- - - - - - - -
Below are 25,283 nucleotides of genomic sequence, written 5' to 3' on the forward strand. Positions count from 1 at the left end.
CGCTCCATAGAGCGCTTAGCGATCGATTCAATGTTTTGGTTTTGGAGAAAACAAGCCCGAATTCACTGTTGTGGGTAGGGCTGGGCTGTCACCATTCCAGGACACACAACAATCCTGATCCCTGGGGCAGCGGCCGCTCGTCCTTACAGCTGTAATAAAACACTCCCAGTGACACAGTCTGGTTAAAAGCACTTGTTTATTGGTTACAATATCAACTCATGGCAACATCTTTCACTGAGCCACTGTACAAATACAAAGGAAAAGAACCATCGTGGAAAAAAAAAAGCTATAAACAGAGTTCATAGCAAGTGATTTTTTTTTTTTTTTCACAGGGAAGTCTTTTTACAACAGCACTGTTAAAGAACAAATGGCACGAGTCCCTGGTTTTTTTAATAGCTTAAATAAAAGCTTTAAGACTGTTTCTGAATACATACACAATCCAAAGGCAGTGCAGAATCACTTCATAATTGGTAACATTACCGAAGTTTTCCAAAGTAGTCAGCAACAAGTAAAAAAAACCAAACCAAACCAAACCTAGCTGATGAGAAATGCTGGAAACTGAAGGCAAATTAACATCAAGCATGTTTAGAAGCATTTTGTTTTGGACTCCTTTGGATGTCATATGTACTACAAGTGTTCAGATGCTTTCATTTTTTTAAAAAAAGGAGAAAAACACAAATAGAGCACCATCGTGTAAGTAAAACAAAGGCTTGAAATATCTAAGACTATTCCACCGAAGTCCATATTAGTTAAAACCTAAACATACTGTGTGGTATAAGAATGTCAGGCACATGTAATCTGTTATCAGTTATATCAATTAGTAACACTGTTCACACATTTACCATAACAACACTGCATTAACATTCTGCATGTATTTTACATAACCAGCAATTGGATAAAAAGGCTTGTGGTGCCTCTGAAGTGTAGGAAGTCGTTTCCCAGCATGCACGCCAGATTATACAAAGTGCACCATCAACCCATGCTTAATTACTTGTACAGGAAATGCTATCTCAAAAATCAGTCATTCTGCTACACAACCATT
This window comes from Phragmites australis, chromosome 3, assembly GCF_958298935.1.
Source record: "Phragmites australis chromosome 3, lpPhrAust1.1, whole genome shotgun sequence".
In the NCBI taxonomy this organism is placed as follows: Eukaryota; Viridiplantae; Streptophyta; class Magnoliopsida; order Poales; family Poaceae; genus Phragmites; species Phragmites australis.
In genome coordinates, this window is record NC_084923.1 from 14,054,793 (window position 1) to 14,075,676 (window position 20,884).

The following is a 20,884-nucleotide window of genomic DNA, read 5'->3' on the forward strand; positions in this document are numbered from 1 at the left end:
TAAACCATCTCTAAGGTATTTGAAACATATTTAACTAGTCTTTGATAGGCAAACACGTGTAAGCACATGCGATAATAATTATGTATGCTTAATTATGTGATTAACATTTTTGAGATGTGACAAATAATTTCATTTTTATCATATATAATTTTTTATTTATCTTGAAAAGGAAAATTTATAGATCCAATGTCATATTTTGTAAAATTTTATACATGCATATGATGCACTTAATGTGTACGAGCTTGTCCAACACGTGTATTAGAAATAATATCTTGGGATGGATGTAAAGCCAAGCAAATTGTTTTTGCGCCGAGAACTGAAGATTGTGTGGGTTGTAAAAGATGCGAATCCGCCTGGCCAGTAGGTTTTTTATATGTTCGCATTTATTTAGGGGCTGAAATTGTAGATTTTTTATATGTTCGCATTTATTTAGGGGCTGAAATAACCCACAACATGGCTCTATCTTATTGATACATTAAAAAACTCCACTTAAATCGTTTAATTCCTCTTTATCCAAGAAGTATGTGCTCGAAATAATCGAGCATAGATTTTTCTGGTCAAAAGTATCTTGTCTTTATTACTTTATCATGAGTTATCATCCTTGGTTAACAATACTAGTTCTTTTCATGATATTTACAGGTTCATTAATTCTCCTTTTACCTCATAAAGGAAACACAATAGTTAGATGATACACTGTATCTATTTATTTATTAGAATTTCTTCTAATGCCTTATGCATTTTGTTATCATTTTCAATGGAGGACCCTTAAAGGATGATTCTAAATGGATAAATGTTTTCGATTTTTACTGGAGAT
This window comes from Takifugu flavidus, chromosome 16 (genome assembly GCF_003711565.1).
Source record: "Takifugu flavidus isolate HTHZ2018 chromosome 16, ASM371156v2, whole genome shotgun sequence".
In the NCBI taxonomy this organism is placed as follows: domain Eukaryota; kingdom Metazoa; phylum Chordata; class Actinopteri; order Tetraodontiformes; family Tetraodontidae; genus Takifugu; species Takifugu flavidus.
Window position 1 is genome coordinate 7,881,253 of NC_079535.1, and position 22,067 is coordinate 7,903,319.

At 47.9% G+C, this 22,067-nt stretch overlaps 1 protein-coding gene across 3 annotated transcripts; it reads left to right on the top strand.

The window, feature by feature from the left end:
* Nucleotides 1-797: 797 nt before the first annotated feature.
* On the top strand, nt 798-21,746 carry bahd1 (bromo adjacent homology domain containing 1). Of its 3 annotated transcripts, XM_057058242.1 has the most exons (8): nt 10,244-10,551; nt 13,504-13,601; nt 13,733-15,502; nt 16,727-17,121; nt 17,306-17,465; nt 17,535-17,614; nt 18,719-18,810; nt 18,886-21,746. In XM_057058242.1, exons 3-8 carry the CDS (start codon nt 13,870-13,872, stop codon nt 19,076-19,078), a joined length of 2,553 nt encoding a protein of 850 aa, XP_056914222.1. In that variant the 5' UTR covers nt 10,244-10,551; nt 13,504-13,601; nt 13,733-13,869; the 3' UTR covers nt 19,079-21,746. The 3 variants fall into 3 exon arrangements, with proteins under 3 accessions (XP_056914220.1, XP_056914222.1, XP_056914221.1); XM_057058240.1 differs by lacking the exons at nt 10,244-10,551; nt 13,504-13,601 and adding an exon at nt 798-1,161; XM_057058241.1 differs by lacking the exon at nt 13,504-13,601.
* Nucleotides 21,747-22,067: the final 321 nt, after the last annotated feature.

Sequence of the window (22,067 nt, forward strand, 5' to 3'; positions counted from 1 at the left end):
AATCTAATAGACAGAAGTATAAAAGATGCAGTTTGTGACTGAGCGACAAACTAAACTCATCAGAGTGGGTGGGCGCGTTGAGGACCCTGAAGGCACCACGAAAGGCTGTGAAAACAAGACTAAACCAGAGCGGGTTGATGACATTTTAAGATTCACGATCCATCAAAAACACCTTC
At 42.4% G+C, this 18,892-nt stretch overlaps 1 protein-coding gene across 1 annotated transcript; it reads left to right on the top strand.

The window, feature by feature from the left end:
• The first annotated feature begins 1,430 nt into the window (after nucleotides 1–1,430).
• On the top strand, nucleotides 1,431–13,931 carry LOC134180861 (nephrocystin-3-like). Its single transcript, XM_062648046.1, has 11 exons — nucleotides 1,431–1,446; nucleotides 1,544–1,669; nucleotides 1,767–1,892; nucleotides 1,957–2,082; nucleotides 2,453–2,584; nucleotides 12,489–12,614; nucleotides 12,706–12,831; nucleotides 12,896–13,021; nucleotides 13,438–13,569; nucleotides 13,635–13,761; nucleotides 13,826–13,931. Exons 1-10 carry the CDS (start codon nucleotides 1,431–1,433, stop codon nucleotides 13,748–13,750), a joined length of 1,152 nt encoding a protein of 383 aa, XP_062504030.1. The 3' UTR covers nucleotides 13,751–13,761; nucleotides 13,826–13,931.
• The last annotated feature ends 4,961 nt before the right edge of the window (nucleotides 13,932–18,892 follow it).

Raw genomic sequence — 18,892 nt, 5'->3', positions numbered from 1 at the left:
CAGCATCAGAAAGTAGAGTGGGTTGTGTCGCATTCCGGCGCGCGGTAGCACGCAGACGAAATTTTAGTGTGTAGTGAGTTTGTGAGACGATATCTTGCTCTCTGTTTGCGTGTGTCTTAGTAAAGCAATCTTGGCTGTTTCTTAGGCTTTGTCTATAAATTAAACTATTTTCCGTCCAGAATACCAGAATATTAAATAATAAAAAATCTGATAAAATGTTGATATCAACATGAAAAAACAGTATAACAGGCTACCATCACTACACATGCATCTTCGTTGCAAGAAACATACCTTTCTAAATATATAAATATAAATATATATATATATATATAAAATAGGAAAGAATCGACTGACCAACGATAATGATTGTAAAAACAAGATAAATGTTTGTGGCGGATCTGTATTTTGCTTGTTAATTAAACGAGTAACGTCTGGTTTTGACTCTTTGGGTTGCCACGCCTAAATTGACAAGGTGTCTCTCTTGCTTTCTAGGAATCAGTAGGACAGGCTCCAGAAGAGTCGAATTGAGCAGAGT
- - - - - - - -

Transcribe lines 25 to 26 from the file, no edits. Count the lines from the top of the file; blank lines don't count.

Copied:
Raw genomic sequence — 18,892 nt, 5'->3', positions numbered from 1 at the left:
CAGCATCAGAAAGTAGAGTGGGTTGTGTCGCATTCCGGCGCGCGGTAGCACGCAGACGAAATTTTAGTGTGTAGTGAGTTTGTGAGACGATATCTTGCTCTCTGTTTGCGTGTGTCTTAGTAAAGCAATCTTGGCTGTTTCTTAGGCTTTGTCTATAAATTAAACTATTTTCCGTCCAGAATACCAGAATATTAAATAATAAAAAATCTGATAAAATGTTGATATCAACATGAAAAAACAGTATAACAGGCTACCATCACTACACATGCATCTTCGTTGCAAGAAACATACCTTTCTAAATATATAAATATAAATATATATATATATATATAAAATAGGAAAGAATCGACTGACCAACGATAATGATTGTAAAAACAAGATAAATGTTTGTGGCGGATCTGTATTTTGCTTGTTAATTAAACGAGTAACGTCTGGTTTTGACTCTTTGGGTTGCCACGCCTAAATTGACAAGGTGTCTCTCTTGCTTTCTAGGAATCAGTAGGACAGGCTCCAGAAGAGTCGAATTGAGCAGAGT